5. Sure, but it’s actual examples of this that I’m missing. With the definitions circulating, it would appear that I’m guilty of creating a clique. I need to see an example of this actually in process so I know what to avoid.

  6. Implying that Jenn Mattern is an online bully in a post, then waiting to see who shows up to support that claim/echo your thoughts might be an example…. šŸ˜‰

    Not sure why you (or anyone else) would expect her to provide a specific example; *that* could/would be online censure/bullying and (of course) merely her subjective opinion as to the worst offenders. Jenn made some general observations about the prevalence of narrowcast group-think, fawnish linklove and link-baiting, calculated gaming, etc.

    If you read her post carefully, you’ll see that Jenn encourages independent, original and critical thought/assessment. Plus she encourages one to test theories and gut instincts against different types of people, instead of remaining in your own comfort zone (or PR blog party or clique or “community”).

    If you are so inclined, test your own practices against her observations. Only you know what your genuine motivations are to “build a community” and what shape/form it has or might take. In the online (so-called PR blogs) world I find “community” to be pretty amorphous, anyhow. A blogger who I valued having a relationship with a year or two ago might have disappointed me in the ensuring time as one of the PR Blog Party peeps, so I’ve moved on.

    The good news is that there are *so many* new and (more) interesting bloggers to meet, from around the world. So, your world has the potential to enlarge, rather than shrink in the mediocre pool of the best date past-due crowd. Good luck on your journeys.

  7. I only asked for examples because I don’t really see what Jenn sees, that’s all. Plus, as I say, her description of what constitutes clique-creating activity seemed to apply to me so, well, I just wanted to know ‘who I was being like’. If I’m not doing that, then great. I don’t think I am.

    I agree that there are lots of great bloggers out there. I’d rather talk about them than bad bloggers, and about great communities rather than small cliques.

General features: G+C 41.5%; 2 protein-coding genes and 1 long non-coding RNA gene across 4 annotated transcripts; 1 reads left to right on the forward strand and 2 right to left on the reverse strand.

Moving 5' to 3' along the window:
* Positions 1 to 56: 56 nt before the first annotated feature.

So, fair enough: to throw out the word ‘bullying’ may have been a loaded word. But by the same token, be careful about proscribing activities. Let people experiment/ play/ copy/ adopt/ adapt/ improve, even if you think you’ve seen it all before.

  8. Brendan, what about you specifically makes you feel like you’re a clique-starter based on my views? Is it because you started a rating system? If so, then no, I don’t think that classifies you. (And for the record, I never did think of you as the originator of any clique.)

    I do think something like the rankings could potentially make you a target for courting – even though I don’t care for blog rankings in general because of the lack of meaningful metrics, I do know that others feel differently and do care about their rankings here, there, and everywhere so they’ll have something to feed their egos and “show off.” I would sincerely hope though that you would be able to tell the difference between someone wanting to build a real friendship with you as a blogger and “communities” of the favor-trading variety.

  9. Pingback: net.mentor » Blog Archive » A bit of a PR Punchup!

  10. Damn. Stopped by to suck up to Brendan and tell him how much I love his list, as it’s the only one I’m on. Then I find this thread. Jenn, you do know how to stir ’em up.

    Let’s be honest. We all know about and have witnessed the “blog party” behavior Jenn posted about, and it does get unseemly at times. The fact that she won’t cite examples — Well, I view that as evidence of her civility. I was part of the blog party back when my site was a pup. I was trying to cultivate contacts and, you know, fit in. I still do what may look like “link love” from time to time, but only when I think my readers (most of them NOT bloggers) will find the content interesting and useful.

    I once lusted for links. Today I don’t give a rat’s behind. But then again, I’m not selling anything. I’m just writing stuff.

    Love the list, Brendan.

  11. I’ve got no issue with cliques emerging, and people talking about whatever they want. I go to the pub once a month with my mates Dom, Christiaan and Rich and have the same circular discussions about the England cricket team, Premiership football and rugby. We’ve been doing this for about 10 years, so any outsider will have some catching up to do. Web 2.0 is supposed to make those conversations easier.

    The PR industry will get more voices and more interesting content, when more people can be arsed to get involved. There are enough bright people with bright ideas. If they don’t want to join a conversation about meta tags for now, then that’s fine.